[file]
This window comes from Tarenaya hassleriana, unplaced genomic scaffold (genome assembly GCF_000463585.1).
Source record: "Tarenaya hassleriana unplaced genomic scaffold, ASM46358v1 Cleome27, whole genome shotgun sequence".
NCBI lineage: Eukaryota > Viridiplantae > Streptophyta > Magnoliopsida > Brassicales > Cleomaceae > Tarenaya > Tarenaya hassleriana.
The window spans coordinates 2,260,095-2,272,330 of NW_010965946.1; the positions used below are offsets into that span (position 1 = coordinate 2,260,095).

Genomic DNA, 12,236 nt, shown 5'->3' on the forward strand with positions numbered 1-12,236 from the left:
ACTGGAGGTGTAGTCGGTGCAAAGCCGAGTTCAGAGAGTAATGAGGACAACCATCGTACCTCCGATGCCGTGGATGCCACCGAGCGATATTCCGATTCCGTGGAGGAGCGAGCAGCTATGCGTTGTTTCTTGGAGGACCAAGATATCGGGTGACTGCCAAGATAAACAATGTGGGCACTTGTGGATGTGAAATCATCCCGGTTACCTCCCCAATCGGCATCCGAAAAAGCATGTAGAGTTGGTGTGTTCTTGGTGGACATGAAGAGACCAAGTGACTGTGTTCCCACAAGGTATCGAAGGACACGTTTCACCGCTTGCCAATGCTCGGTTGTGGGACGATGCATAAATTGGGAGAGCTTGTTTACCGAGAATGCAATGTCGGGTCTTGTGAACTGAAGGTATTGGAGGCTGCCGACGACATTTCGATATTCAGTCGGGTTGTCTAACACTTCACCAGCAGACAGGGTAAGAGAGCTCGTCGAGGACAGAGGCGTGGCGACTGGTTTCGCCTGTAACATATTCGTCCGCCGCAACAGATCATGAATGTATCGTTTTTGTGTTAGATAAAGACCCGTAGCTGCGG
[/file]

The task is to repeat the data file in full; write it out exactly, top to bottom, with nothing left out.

This window comes from Tarenaya hassleriana, unplaced genomic scaffold (genome assembly GCF_000463585.1).
Source record: "Tarenaya hassleriana unplaced genomic scaffold, ASM46358v1 Cleome27, whole genome shotgun sequence".
NCBI lineage: Eukaryota > Viridiplantae > Streptophyta > Magnoliopsida > Brassicales > Cleomaceae > Tarenaya > Tarenaya hassleriana.
The window spans coordinates 2,260,095-2,272,330 of NW_010965946.1; the positions used below are offsets into that span (position 1 = coordinate 2,260,095).

Genomic DNA, 12,236 nt, shown 5'->3' on the forward strand with positions numbered 1-12,236 from the left:
ACTGGAGGTGTAGTCGGTGCAAAGCCGAGTTCAGAGAGTAATGAGGACAACCATCGTACCTCCGATGCCGTGGATGCCACCGAGCGATATTCCGATTCCGTGGAGGAGCGAGCAGCTATGCGTTGTTTCTTGGAGGACCAAGATATCGGGTGACTGCCAAGATAAACAATGTGGGCACTTGTGGATGTGAAATCATCCCGGTTACCTCCCCAATCGGCATCCGAAAAAGCATGTAGAGTTGGTGTGTTCTTGGTGGACATGAAGAGACCAAGTGACTGTGTTCCCACAAGGTATCGAAGGACACGTTTCACCGCTTGCCAATGCTCGGTTGTGGGACGATGCATAAATTGGGAGAGCTTGTTTACCGAGAATGCAATGTCGGGTCTTGTGAACTGAAGGTATTGGAGGCTGCCGACGACATTTCGATATTCAGTCGGGTTGTCTAACACTTCACCAGCAGACAGGGTAAGAGAGCTCGTCGAGGACAGAGGCGTGGCGACTGGTTTCGCCTGTAACATATTCGTCCGCCGCAACAGATCATGAATGTATCGTTTTTGTGTTAGATAAAGACCCGTAGCTGCGG